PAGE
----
#HIMSS15 – Will the physician voice of angst be heard?

When it comes to the frustrations associated with health IT and the use of electronic medical or health records, U.S. physicians should know your Canadian colleagues feel your pain.
A national survey of Canadian doctors conducted last year (known as, wait for it, The National Physician Survey) with responses from more than 10,000 physicians documented many of those concerns.
While use of EMRs has grown rapidly among the Canadian physician population in the last decade there are still significant areas of the country where access to an EMR system is not available. More significantly, the majority of physicians continue to use a combination of paper and electronic records and many joke that the fax machine continues to hold sway in this country.
Perhaps what is more concerning is the percentage of physicians (17%) who feel the use of an EMR has decreased rather than increased their productivity and the high percentage of doctors who are only using their EMR as an electronic record keeping device rather than for any of the multitude of other functionalities that are available. For example, electronic prescribing in Canada still remains a vision for the future rather than the cornerstone of effective EMR use.
Interoperability continues to be the bugbear for both policy makers and individual physicians. in Canada. While Canadian doctors do not face the situation of U.S. physicians who having dozens of competing EMR vendors trying to sell to them most are still unable to easily exchange data electronically with the hospitals, other physicians, pharmacies or other providers in their communities.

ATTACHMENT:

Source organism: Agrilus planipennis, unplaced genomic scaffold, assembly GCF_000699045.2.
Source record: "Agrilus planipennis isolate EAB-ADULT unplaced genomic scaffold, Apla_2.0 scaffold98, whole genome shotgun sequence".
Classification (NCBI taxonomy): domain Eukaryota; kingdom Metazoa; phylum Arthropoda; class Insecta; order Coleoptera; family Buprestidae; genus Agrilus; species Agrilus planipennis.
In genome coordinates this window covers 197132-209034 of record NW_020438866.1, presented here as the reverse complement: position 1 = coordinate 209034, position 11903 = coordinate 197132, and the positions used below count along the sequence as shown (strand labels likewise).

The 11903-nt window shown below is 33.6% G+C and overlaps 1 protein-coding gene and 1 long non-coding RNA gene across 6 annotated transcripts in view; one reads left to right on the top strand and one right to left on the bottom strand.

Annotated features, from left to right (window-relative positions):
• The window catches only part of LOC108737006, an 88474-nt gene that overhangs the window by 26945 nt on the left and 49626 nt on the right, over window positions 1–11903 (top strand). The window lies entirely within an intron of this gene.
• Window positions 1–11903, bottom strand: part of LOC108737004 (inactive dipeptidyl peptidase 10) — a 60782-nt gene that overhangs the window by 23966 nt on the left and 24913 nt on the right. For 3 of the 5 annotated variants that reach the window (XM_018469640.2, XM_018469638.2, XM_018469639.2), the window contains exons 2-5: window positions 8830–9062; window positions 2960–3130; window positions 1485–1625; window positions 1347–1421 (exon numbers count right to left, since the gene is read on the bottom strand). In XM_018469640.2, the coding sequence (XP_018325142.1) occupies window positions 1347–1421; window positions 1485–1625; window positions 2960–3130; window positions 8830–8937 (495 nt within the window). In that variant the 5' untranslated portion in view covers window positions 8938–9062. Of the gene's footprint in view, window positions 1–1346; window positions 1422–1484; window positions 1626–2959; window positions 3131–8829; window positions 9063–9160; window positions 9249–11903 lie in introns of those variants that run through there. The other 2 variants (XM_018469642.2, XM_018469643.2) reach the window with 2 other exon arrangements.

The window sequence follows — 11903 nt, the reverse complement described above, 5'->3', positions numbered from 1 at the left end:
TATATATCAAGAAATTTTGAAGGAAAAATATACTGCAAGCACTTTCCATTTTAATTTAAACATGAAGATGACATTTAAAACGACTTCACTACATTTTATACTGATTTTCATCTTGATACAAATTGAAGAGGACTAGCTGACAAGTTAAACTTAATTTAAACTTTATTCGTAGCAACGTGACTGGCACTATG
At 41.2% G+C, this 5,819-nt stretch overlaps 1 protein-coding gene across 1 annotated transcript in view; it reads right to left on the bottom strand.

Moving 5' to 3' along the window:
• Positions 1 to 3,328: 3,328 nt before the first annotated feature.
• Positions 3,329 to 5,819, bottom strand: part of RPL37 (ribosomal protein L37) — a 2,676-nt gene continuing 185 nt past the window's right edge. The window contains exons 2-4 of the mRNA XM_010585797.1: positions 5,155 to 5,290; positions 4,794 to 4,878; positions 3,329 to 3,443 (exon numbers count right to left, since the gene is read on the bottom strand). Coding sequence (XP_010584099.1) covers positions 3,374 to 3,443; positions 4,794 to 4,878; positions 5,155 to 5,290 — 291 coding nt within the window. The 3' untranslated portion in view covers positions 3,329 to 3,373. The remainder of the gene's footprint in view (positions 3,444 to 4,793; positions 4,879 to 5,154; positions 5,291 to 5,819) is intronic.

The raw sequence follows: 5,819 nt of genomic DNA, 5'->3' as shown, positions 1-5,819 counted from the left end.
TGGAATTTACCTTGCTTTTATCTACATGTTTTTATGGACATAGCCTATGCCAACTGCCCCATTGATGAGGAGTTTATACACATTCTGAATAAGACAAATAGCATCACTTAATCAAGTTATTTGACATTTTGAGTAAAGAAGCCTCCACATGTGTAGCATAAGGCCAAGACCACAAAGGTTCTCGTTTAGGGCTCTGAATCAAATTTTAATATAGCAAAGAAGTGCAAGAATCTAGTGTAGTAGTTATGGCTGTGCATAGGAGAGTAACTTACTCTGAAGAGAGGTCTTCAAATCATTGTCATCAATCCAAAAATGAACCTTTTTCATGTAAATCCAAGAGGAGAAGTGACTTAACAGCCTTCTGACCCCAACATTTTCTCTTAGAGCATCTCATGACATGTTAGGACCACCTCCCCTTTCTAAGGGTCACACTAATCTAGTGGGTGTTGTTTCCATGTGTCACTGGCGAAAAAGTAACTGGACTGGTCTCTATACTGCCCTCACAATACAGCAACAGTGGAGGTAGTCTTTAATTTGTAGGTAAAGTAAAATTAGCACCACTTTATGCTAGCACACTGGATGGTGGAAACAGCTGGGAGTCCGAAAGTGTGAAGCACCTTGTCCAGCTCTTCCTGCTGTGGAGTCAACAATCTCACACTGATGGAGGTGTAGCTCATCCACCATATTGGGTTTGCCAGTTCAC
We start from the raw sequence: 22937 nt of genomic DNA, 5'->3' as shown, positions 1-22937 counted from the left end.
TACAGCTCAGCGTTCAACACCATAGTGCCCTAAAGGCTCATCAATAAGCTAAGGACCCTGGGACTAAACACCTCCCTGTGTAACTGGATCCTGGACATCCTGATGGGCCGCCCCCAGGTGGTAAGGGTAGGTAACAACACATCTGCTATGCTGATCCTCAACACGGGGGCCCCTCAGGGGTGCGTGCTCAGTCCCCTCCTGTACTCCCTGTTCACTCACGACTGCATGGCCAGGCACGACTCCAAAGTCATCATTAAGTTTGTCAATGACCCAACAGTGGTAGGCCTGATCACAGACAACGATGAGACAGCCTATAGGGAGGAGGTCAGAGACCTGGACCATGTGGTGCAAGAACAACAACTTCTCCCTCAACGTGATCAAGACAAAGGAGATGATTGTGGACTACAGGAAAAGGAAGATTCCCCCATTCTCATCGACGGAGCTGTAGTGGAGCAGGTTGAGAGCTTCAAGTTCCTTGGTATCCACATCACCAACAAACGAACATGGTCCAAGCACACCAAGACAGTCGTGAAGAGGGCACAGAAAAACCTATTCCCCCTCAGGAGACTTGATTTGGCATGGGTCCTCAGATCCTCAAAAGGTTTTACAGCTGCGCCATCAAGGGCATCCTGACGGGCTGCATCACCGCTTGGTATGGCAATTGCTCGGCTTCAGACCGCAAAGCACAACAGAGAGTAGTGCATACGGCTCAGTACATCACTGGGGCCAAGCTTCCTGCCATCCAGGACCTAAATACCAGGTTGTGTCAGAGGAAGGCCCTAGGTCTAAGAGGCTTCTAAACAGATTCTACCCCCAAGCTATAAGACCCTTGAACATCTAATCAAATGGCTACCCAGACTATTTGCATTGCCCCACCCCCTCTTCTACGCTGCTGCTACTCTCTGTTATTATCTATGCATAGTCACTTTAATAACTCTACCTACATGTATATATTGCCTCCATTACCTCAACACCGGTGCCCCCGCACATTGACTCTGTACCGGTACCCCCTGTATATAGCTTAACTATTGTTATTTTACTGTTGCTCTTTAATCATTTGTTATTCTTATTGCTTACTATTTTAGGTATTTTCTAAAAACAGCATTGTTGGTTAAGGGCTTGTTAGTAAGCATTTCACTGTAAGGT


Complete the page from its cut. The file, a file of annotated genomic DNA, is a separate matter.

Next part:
Worse yet in the eyes of some physicians in Canada are the disappearance in the biggest provinces of government programs that paid the majority of costs associated with putting a computer on the desk and providing the software to digitize patient records.
“Meaningful use” has little meaning in Canada in the legislative sense but many Canadian doctors would sympathize as the U.S. federal government starts to implement the “stick” phase of the “carrot and stick” plan for encouraging use of electronic health records.
And don’t even start on the issue of patient participation as in Canada few patients can easily access their own record electronically and even fewer can communicate with their physician by email about their health concerns.
So, as speakers such as American Medical Association (AMA) President Dr. Robert Wah start to outline the challenges and opportunites facing U.S. physicians with health IT (in his address at the Innovation pre-conference symposium this morning) Canadians will be listening closely.
From the viewpoint of an external observer there has been a growing chorus of U.S. doctors recently vocally expressing why they are unhappy with the experience of using electronic health records – with even organized medical groups such as the AMA chiming in.
It will be interesting to see whether such concerns are heard in the evangelical atmosphere of HIMSS15 in Chicago this week.

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